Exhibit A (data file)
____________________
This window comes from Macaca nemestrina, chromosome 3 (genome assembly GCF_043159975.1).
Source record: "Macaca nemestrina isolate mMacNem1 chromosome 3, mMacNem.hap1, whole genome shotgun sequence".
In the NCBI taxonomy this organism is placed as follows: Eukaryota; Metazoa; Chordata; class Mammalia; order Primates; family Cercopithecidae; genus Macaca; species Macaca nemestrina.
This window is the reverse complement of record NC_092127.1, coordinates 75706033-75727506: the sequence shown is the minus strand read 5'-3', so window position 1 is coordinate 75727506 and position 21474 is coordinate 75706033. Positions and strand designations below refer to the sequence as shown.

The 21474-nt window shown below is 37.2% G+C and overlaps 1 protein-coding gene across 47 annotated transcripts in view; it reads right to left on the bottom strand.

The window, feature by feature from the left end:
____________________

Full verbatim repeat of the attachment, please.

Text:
This window comes from Macaca nemestrina, chromosome 3 (genome assembly GCF_043159975.1).
Source record: "Macaca nemestrina isolate mMacNem1 chromosome 3, mMacNem.hap1, whole genome shotgun sequence".
In the NCBI taxonomy this organism is placed as follows: Eukaryota; Metazoa; Chordata; class Mammalia; order Primates; family Cercopithecidae; genus Macaca; species Macaca nemestrina.
This window is the reverse complement of record NC_092127.1, coordinates 75706033-75727506: the sequence shown is the minus strand read 5'-3', so window position 1 is coordinate 75727506 and position 21474 is coordinate 75706033. Positions and strand designations below refer to the sequence as shown.

The 21474-nt window shown below is 37.2% G+C and overlaps 1 protein-coding gene across 47 annotated transcripts in view; it reads right to left on the bottom strand.

The window, feature by feature from the left end: